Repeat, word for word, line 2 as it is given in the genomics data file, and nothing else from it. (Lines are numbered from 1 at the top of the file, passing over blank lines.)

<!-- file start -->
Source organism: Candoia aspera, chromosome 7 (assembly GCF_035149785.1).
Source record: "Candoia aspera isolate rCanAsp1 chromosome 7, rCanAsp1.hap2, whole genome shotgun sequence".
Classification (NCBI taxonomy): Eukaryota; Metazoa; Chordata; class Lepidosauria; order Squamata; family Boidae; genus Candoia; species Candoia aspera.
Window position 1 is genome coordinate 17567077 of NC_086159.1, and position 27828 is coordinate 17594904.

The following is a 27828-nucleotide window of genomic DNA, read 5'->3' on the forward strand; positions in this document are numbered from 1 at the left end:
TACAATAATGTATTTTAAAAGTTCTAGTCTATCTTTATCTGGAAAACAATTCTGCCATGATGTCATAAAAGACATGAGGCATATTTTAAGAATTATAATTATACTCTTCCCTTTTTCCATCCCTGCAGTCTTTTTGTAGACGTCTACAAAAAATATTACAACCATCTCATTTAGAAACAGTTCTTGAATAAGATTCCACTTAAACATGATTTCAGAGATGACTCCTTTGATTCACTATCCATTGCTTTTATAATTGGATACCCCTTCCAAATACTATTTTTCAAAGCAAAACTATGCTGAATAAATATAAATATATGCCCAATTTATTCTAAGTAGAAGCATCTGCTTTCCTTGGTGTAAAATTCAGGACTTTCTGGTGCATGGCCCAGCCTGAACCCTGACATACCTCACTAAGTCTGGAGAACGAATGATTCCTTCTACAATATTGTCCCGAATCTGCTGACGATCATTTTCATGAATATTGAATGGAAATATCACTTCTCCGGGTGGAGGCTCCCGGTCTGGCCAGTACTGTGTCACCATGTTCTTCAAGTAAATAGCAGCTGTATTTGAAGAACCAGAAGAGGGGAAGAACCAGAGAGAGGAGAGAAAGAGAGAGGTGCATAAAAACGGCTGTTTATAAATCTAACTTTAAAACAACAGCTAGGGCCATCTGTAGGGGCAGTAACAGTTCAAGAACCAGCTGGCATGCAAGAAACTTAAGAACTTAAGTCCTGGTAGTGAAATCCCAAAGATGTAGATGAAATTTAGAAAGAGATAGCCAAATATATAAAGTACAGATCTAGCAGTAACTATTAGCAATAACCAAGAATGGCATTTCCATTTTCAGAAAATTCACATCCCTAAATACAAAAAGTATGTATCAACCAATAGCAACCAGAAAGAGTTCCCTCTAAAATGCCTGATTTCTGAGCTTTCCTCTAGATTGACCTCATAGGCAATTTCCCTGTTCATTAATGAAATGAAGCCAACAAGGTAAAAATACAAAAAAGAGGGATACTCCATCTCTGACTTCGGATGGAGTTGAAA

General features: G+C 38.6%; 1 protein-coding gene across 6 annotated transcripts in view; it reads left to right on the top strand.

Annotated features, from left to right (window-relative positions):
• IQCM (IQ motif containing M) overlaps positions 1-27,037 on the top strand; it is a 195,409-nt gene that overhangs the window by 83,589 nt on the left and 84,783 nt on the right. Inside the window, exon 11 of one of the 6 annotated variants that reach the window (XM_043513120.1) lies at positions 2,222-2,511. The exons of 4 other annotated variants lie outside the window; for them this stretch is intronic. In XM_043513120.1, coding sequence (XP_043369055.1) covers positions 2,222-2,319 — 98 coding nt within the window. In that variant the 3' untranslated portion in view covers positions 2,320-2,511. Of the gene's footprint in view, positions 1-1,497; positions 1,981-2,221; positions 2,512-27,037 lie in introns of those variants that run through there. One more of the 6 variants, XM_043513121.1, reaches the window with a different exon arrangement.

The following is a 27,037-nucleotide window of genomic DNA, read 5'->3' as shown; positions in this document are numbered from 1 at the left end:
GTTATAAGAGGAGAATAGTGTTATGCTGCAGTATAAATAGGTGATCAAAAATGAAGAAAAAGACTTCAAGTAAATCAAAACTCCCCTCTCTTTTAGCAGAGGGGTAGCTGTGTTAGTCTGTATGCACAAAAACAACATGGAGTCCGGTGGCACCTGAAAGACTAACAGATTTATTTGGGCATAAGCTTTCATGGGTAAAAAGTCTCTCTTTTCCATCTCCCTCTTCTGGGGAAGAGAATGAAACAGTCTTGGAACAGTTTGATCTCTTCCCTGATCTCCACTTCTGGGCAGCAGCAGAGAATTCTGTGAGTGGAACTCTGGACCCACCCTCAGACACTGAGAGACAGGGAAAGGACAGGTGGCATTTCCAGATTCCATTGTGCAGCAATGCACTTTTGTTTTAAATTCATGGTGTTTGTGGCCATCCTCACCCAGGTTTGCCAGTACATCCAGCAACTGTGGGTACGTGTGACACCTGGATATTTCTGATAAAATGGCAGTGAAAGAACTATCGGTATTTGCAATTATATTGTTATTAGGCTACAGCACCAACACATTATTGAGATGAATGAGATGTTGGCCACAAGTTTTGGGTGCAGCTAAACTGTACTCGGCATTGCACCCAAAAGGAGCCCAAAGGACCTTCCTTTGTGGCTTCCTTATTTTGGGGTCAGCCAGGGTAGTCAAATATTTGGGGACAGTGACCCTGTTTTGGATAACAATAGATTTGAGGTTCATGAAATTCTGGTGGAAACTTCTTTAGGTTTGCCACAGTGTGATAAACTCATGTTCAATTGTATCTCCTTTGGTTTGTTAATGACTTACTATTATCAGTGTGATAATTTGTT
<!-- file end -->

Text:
Source record: "Candoia aspera isolate rCanAsp1 chromosome 7, rCanAsp1.hap2, whole genome shotgun sequence".